The New York Times published a story about continuing tensions between Southern Baptist state conventions and the colleges they support. The article centers on the recent agreement between Georgetown College in Kentucky and the Kentucky Baptist Convention (KBC) to part ways.
The separation of baptist colleges from their state conventions seems to be a continuing theme over the last two decades as the colleges pursue academic excellence at the cost of biblical faithfulness. Here are some revealing quotes from the article:
“Georgetown is among a half-dozen colleges and universities whose ties with state Baptist conventions have been severed in the last four years, part of a broad realignment in which more than a dozen Southern Baptist universities, including Wake Forest and Furman, have ended affiliations over the last two decades. Georgetown’s parting was ultimately amicable. But many have been tense, even bitter.”
“The issues vary from state to state. But many Southern Baptist colleges and their state conventions have been battling over money, control of boards of trustees, whether the Bible must be interpreted literally, how evolution is taught, the propriety of some books for college courses and of some plays for campus performances and whether cultural and religious diversity should be encouraged.”
“At the root of the conflicts is the question of how much the colleges should reflect the views of their denomination. They are part of the continuing battle among Southern Baptists for control of their church’s institutions.”
“Southern Baptist colleges are affiliated with the state conventions, and it does not make sense to many members of the conventions to provide significant annual subsidies to Baptist colleges that they view as out of tune with conservative positions on central religious tenets, including how to interpret the Bible.”
“David W. Key, director of Baptist Studies at the Candler School of Theology at Emory, put it more starkly. “The real underlying issue is that fundamentalism in the Southern Baptist form is incompatible with higher education,’’ Professor Key said. “In fundamentalism, you have all the truths. In education, you’re searching for truths.’’”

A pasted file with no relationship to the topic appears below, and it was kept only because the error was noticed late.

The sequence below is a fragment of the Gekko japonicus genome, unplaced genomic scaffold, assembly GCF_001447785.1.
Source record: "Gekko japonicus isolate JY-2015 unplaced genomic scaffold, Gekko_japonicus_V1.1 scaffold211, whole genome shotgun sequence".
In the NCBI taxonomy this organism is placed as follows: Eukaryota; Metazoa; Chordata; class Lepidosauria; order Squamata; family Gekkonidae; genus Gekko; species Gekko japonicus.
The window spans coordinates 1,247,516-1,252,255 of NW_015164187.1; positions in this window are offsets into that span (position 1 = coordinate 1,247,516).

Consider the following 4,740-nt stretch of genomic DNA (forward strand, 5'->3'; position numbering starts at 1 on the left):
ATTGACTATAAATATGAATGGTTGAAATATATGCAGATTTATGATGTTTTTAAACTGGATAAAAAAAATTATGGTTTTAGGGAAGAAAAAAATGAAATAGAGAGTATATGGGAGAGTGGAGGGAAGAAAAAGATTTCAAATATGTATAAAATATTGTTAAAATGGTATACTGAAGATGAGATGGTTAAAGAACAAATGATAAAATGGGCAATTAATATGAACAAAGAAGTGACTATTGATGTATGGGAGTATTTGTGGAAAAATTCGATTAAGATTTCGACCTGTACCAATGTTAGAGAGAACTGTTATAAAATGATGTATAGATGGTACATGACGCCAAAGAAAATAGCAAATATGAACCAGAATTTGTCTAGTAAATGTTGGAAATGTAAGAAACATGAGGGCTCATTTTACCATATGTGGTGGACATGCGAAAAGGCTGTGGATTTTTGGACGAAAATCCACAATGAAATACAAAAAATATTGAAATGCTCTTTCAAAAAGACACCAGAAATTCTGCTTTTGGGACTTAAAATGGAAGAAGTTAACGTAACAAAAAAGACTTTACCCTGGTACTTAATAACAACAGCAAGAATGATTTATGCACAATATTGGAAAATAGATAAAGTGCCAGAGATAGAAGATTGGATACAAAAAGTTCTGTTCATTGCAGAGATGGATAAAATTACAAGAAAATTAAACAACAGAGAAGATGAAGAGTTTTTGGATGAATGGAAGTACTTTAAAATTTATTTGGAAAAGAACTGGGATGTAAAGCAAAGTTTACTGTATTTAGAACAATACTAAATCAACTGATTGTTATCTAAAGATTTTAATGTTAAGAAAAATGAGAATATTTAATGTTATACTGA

Despite the defection of many baptist colleges, a new trend that is finding success is the integration of undergraduate colleges at several of the Southern Baptist Seminaries. This method allows for the seminaries to provide more direction over the content of education in a way that ensures that the colleges are pursuing academic excellence but not at the cost of biblical faithfulness.
This story is gaining circulation through several media outlets. Just this morning I saw it on AOL.com. What is interesting is that the AOL article included a chance for people to vote on two things. When asked, which do you hold in higher regard (religious schools or non-religious schools)? 52% said religious schools and 48% of the 98,000 people voting said non-religious schools. Next, when asked, do you think religious colleges infringe on academic freedom? 56% said no and 44% of the 108,000 voters said yes.
Therefore, based on this informal poll conducted through AOL, the primary concerns expressed in the article about continued baptist affiliation by the colleges are not supported by the views of the public. The public accurately recognizes that academic excellence can co-exist with religious faithfulness in a way that bolsters the university experience. Baptist colleges should take note.
(HT: Moore to the Point)